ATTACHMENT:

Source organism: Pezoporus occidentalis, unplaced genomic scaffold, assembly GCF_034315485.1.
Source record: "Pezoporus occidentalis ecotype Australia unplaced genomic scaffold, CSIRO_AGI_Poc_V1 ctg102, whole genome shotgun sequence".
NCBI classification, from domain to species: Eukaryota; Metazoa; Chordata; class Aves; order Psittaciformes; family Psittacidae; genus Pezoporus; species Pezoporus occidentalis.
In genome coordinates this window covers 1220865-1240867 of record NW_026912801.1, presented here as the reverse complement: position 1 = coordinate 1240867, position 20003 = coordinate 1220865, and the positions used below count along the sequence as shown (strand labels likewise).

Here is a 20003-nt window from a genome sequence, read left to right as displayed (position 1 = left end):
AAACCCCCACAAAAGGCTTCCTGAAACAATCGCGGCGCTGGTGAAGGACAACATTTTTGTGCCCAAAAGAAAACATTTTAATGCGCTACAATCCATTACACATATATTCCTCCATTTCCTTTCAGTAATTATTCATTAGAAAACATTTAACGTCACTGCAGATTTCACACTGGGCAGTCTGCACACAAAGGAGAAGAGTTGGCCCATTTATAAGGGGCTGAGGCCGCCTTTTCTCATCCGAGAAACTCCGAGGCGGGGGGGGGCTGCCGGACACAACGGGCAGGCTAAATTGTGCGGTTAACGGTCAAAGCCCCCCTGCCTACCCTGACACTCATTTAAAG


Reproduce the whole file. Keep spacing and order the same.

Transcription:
Source organism: Pezoporus occidentalis, unplaced genomic scaffold, assembly GCF_034315485.1.
Source record: "Pezoporus occidentalis ecotype Australia unplaced genomic scaffold, CSIRO_AGI_Poc_V1 ctg102, whole genome shotgun sequence".
NCBI classification, from domain to species: Eukaryota; Metazoa; Chordata; class Aves; order Psittaciformes; family Psittacidae; genus Pezoporus; species Pezoporus occidentalis.
In genome coordinates this window covers 1220865-1240867 of record NW_026912801.1, presented here as the reverse complement: position 1 = coordinate 1240867, position 20003 = coordinate 1220865, and the positions used below count along the sequence as shown (strand labels likewise).

Here is a 20003-nt window from a genome sequence, read left to right as displayed (position 1 = left end):
AAACCCCCACAAAAGGCTTCCTGAAACAATCGCGGCGCTGGTGAAGGACAACATTTTTGTGCCCAAAAGAAAACATTTTAATGCGCTACAATCCATTACACATATATTCCTCCATTTCCTTTCAGTAATTATTCATTAGAAAACATTTAACGTCACTGCAGATTTCACACTGGGCAGTCTGCACACAAAGGAGAAGAGTTGGCCCATTTATAAGGGGCTGAGGCCGCCTTTTCTCATCCGAGAAACTCCGAGGCGGGGGGGGGCTGCCGGACACAACGGGCAGGCTAAATTGTGCGGTTAACGGTCAAAGCCCCCCTGCCTACCCTGACACTCATTTAAAG